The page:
"I hate to say it, but your mind drifts to what the coverage is going to be like back home and the level of criticism you are going to get," wrote Gerrard in his column for The Telegraph. "You cannot stop yourself. 'What if we don’t get back into this? What will it be like if we go out here?'
"Panic sets in. The frustration takes over. You freeze and stop doing those things you know you should be. You start forcing the game, making the wrong choices with your passes, shooting from the wrong areas and letting the anxiety prevent you from doing the simple things."
This tidbit gives some insight into what shaped Gerrard's career, and, in turn, what was working against him as he struggled, alone, to lift the Premier League title. When things went poorly for Gerrard on the pitch, his mind drifted and he worried about what the press would say, how did he influence the game?
His solution to that was often to don the Superman cape and, as he said himself, start forcing things; shooting from too far out, trying passes that you would never think of trying normally, forgetting whatever system (if any) was in place from the manager. All of those things invariably end up harming the team more than they help it.
There is no better example than Gerrard's slip and subsequent display against Chelsea in the season Liverpool came agonisingly close to winning a title that has eluded them for decades. If it's him who scores the wonder goal, then the press will get off his back. If he brings glory to the team alone, he'll get the praise he really deserves. If he huffs, and he puffs, he will bring the house down.
England are a far cry from being that close to an international trophy, and haven't been for 50 years. While Gerrard's mindset may not have been shared by the majority of the team before they got there, it will certainly be now. The press literally threw the kitchen (or bathroom) sink at them.
It has, to a certain extent, become part of the English psyche. The argument that they're not a "tournament team" holds little water, given the only job of a national team is to qualify for and play in tournaments, but they do seem to have a pathological fear of failing on the biggest stage. That fear shrinks some of the players, leaving those who do stand up flailing wildly as they try to compensate for the shortcomings of their colleagues.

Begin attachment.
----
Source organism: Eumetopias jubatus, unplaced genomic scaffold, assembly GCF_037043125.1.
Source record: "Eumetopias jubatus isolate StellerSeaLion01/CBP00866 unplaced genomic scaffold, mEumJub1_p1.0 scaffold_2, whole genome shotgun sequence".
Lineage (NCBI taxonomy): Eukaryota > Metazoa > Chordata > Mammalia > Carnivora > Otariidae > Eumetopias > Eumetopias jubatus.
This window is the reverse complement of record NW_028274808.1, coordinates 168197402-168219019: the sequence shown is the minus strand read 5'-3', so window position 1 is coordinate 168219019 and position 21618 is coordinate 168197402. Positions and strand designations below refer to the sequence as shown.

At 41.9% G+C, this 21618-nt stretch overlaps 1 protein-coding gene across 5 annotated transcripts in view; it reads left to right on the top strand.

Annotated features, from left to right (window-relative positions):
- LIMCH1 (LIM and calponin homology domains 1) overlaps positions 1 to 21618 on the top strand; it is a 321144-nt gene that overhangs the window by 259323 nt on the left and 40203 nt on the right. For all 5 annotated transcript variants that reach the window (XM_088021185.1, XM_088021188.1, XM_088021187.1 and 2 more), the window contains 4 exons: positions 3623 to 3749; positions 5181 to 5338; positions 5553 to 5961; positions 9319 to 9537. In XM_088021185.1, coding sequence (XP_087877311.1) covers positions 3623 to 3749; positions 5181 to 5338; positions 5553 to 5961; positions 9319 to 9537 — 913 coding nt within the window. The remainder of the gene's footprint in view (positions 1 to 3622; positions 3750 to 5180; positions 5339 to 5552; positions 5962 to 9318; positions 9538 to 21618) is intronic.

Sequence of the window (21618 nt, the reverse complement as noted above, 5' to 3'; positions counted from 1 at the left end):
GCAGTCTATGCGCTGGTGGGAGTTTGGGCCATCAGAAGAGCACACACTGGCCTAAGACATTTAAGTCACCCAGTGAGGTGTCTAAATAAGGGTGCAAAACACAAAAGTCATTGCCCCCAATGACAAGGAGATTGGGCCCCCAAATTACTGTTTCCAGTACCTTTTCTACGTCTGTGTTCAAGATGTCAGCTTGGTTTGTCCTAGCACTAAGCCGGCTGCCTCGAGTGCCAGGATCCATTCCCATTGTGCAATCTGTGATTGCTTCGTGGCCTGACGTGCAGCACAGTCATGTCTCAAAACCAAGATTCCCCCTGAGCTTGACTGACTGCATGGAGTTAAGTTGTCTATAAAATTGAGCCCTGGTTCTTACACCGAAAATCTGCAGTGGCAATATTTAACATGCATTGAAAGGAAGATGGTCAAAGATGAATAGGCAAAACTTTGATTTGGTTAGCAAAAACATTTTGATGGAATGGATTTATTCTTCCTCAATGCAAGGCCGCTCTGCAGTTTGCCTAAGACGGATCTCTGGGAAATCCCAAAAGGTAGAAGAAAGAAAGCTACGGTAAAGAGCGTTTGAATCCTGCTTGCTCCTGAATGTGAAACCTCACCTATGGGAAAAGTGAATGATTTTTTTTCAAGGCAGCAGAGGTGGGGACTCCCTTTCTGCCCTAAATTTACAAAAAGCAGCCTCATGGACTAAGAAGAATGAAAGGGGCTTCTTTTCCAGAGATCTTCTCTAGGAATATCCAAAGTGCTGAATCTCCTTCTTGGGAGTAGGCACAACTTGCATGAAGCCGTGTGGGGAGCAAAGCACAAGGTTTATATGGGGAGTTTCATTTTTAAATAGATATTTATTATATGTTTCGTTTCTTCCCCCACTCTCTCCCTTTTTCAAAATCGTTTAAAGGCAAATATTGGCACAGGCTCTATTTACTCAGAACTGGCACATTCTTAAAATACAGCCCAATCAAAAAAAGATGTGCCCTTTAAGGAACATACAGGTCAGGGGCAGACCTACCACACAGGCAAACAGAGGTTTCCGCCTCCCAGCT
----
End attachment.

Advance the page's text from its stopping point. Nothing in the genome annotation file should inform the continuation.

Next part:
Those players have all now returned home, tainted with the failure of the Iceland game forever. David Beckham had to emigrate and even then it took the best part of a decade to overcome what happened to him against Argentina in the World Cup in 1998, and many of the squad don't have the luxury of that type of time. Only perhaps Marcus Rashford; in his five minutes on the pitch, he was their most effective player, but looked perplexed as to why the rest of his team-mates were paralysed by fear and unable to do even the most basic things. He'll understand soon enough.
England will eventually replace Hodgson with a new hope, and the press will find themselves something to blame: not enough academies, too many academies, the right number of academies but they're making players soft, footballer's wages, foreigners, lack of geysers...the list could be endless.
As the FA once again scramble in a panic to find a replacement that will get the media off their back, there's an opportunity to reassess if the changes being sought are the right ones to make. It remains to be seen whether or not they will crumble under that pressure.
Perhaps the real reason England failed, and continue to do so, is because they're so worried about what everyone will think about them, they forget to actually think for themselves.